• Date unknown, 1996: More than 125 European paintings and sculpture from the collection of the Brooklyn Museum of Art have been reinstalled in refurbished galleries that opened to the public on October 11, 1996, following a year and a half roof repair project. Sarah Faunce, Curator, and Elizabeth Easton, Associate Curator, of European Painting and Sculpture at the Brooklyn Museum of Art, have organized the reinstallation, which traces the course of painting in Europe from the 14th through the early 20th century, with emphasis on the early Renaissance in Italy and 19th century France.

      Featured in the reinstallation are three Italian Renaissance paintings on view for the first time in more than sixty years. Newly conserved, they are Scene from the Story of Nastagio Degli Onesti (after 1483), from the workshop of Davide Ghirlandio; Andrea di Bartolo’s triptych Madonna of Humility, the Redentor (before 1428); and Virgin and Child with Angels (c. mid-1520s), from the workshop of Bernardo Luini. Also on view is a very important small altarpiece by Maso di Banco and a portrait by Giovanni Bellini, as well as the recently acquired Madonna and Child Enthroned with Saints Zenobius, John the Baptist, Reparata, and John the Evangelist (c. 1355) by Nardo di Cione.

      Paintings by such artists as Francisco de Goya, Frans Hals, and Giovanni Paolo Panini highlight the artistic achievements of the 16th, 17th, and 18th centuries in Western Europe. Among the 19th century French paintings featured in the reinstallation are Study for the Wounded Cuirassier (1814) by Jean Louis Andre Theodore Gericault, Edgar Degas’ Mlle. Fiocre in the Ballet “La Source” (c. 1866), the first painting for which the artist took the ballet as his subject; Giovanni Boldini’s 1897 portrait of James A. McNeill Whistler; five canvases by Claude Monet; and works by Gustave Caillebotte, Paul Cézanne, Eugène Delacroix, and Camille Pissarro, among others.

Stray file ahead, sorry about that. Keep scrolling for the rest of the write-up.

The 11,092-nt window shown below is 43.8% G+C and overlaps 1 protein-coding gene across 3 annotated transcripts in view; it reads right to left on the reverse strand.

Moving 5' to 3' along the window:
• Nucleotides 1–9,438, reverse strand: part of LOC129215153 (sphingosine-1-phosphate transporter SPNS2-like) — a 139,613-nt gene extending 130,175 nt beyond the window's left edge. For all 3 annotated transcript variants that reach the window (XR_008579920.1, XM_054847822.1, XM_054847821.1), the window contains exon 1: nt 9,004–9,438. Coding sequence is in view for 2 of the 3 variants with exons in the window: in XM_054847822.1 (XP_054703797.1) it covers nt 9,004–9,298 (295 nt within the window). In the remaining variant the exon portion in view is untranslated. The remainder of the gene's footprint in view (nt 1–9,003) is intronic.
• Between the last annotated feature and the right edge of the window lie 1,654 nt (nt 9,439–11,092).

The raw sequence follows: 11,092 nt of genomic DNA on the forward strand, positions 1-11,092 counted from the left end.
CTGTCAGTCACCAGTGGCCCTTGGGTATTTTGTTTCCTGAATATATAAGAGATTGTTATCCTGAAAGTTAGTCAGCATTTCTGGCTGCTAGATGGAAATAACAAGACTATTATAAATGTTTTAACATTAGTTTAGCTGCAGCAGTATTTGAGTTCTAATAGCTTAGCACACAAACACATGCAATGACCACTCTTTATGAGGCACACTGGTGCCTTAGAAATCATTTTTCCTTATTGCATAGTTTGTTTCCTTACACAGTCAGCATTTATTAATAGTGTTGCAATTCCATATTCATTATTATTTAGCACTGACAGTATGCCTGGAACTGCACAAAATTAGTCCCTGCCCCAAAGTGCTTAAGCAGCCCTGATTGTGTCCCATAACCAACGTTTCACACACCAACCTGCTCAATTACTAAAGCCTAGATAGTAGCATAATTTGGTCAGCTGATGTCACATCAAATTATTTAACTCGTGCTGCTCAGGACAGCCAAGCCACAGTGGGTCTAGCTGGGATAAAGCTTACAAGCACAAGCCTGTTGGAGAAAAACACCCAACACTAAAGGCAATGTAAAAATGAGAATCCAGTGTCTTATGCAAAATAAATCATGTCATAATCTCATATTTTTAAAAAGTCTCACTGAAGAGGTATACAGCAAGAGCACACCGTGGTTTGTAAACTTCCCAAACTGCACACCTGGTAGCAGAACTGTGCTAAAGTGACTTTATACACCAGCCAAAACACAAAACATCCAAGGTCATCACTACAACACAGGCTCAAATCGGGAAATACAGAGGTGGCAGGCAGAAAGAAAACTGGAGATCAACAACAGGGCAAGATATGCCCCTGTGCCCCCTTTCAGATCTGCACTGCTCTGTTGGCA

The revolutionary changes in Western art that began during the first decades of the 20th century are reflected in paintings by such artists as Georges Braque, Andre Derain, Vasily Kandinsky, and Kees van Dongen. The results of this artistic revolution are on view in the Museum’s galleries of post-war and contemporary art.

      Brooklyn Museum Archives. Records of the Department of Public Information. Press releases, 1995 - 2003. 07-12/1996, 115-116. View Original 1 . View Original 2

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    The Brooklyn Museum Archives maintains a collection of historical press releases. Many of these have been scanned and made available on our Web site. The releases range from brief announcements to extensive articles; images of the original releases have been included for your reference. Please note that all the original typographical elements, including occasional errors, have been retained. Releases may also contain errors as a result of the scanning process. We welcome your feedback about corrections.
    For select exhibitions, we have made available some or all of the informative text panels written by the curator or organizer. Called "didactics," these panels are presented to the public during the exhibition's run, and we reproduce them here for your reference and archival interest. Please note that any illustrations on the original didactics have not been retained, and that the text may contain errors as a result of the scanning process. We welcome your feedback about corrections.
    For select exhibitions, we have made available some or all of the objects from the Brooklyn Museum collection that were in the installation. These objects are listed here for your reference and archival interest, but the list may be incomplete and does not contain objects owned by other institutions or lenders.